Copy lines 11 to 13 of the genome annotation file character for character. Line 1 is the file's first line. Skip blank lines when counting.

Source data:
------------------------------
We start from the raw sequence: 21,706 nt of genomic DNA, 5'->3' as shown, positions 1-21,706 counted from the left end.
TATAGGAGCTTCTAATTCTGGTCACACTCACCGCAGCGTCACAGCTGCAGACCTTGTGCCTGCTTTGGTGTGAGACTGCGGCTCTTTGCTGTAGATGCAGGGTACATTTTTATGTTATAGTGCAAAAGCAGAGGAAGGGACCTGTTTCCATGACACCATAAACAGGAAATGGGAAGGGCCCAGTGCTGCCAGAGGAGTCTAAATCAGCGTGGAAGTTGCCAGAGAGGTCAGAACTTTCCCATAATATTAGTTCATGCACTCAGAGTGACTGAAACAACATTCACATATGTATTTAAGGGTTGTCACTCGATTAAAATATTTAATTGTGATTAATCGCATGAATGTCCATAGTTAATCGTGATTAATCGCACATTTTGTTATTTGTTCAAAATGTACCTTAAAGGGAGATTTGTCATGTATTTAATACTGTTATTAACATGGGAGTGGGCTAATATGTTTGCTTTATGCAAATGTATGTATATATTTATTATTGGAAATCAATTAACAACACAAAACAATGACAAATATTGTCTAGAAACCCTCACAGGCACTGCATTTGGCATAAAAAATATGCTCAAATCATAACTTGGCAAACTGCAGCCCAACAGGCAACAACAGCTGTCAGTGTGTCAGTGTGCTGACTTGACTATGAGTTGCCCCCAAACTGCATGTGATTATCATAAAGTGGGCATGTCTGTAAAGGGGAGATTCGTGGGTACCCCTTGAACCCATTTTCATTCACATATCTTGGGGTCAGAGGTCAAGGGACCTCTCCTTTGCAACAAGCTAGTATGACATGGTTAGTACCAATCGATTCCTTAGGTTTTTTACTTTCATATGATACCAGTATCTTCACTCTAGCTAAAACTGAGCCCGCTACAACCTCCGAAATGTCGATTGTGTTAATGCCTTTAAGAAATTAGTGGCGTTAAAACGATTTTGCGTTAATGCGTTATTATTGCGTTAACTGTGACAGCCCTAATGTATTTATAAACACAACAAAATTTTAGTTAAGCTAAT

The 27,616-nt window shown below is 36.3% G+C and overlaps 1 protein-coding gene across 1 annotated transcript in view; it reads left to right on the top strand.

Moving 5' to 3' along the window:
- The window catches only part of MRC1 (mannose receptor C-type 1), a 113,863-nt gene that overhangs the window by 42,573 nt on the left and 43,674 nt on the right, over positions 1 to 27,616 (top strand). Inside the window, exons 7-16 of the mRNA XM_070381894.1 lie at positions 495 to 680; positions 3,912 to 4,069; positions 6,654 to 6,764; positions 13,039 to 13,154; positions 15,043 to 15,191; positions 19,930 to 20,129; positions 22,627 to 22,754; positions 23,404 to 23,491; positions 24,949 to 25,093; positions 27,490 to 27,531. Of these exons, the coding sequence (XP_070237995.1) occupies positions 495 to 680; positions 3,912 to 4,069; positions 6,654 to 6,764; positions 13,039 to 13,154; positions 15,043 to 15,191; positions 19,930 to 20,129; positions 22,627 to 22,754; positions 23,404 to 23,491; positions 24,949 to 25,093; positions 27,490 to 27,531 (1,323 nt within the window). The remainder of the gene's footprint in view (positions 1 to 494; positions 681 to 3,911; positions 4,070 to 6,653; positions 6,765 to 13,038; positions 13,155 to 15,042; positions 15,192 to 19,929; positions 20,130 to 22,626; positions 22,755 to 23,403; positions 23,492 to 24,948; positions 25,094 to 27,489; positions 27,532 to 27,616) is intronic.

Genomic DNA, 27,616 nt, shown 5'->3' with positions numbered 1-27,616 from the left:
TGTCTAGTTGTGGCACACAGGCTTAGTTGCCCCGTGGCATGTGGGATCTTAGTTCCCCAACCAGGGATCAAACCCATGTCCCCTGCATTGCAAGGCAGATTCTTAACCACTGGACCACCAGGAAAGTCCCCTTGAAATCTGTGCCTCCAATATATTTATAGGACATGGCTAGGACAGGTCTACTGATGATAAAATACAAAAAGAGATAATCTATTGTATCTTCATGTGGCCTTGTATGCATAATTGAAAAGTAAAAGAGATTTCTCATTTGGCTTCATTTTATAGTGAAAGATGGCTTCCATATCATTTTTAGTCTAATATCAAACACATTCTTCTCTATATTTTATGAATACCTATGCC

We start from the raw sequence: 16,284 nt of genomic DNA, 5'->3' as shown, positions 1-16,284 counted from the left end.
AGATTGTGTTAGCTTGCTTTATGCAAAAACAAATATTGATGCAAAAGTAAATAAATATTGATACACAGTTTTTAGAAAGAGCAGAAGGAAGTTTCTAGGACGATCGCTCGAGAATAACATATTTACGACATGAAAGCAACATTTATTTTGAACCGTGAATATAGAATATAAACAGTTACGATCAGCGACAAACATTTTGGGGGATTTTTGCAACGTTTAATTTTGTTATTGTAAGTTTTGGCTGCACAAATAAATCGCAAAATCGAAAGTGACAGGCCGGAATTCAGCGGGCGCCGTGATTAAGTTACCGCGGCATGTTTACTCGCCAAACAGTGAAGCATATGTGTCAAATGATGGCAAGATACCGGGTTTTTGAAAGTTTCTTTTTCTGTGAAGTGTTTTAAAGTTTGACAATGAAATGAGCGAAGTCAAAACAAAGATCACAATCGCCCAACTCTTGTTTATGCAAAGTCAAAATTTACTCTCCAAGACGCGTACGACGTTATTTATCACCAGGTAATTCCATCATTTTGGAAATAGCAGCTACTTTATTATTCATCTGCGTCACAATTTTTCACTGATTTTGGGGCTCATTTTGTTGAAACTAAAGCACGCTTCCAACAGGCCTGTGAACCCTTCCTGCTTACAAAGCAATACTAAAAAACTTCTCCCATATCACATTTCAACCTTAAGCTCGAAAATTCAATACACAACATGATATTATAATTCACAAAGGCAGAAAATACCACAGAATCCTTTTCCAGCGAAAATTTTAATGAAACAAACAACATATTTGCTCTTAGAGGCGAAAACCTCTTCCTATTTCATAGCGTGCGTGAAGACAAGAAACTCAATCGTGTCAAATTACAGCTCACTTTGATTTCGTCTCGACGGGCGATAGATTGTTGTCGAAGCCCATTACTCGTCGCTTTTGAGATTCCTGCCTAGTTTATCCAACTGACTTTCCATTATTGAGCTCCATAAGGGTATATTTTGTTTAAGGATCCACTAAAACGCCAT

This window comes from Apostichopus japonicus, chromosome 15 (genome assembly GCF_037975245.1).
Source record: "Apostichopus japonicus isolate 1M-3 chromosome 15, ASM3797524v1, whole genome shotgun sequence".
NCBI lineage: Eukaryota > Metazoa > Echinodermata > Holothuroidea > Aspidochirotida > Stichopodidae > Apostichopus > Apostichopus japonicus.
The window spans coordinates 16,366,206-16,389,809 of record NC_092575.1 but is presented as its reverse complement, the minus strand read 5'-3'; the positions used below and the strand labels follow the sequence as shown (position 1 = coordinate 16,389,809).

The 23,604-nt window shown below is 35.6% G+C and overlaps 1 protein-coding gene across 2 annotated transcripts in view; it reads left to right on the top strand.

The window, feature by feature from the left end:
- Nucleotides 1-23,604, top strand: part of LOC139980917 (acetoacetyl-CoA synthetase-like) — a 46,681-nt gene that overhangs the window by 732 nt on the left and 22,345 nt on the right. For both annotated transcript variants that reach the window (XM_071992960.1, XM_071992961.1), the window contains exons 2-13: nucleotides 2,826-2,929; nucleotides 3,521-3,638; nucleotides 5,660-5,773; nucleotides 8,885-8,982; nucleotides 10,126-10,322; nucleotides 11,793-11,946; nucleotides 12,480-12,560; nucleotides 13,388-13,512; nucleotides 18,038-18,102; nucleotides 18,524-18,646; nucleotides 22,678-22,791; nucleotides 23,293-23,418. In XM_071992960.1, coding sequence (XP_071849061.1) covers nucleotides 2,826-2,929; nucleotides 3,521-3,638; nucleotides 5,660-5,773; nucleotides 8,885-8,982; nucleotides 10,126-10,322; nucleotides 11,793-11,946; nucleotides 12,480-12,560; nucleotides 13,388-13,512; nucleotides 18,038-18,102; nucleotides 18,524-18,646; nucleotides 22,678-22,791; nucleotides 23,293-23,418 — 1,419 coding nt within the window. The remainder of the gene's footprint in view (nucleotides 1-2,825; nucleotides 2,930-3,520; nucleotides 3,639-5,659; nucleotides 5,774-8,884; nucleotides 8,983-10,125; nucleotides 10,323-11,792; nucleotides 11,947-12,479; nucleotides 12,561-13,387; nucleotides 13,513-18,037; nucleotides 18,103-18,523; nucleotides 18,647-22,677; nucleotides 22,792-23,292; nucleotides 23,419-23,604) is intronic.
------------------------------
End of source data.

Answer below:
Source record: "Apostichopus japonicus isolate 1M-3 chromosome 15, ASM3797524v1, whole genome shotgun sequence".
NCBI lineage: Eukaryota > Metazoa > Echinodermata > Holothuroidea > Aspidochirotida > Stichopodidae > Apostichopus > Apostichopus japonicus.
The window spans coordinates 16,366,206-16,389,809 of record NC_092575.1 but is presented as its reverse complement, the minus strand read 5'-3'; the positions used below and the strand labels follow the sequence as shown (position 1 = coordinate 16,389,809).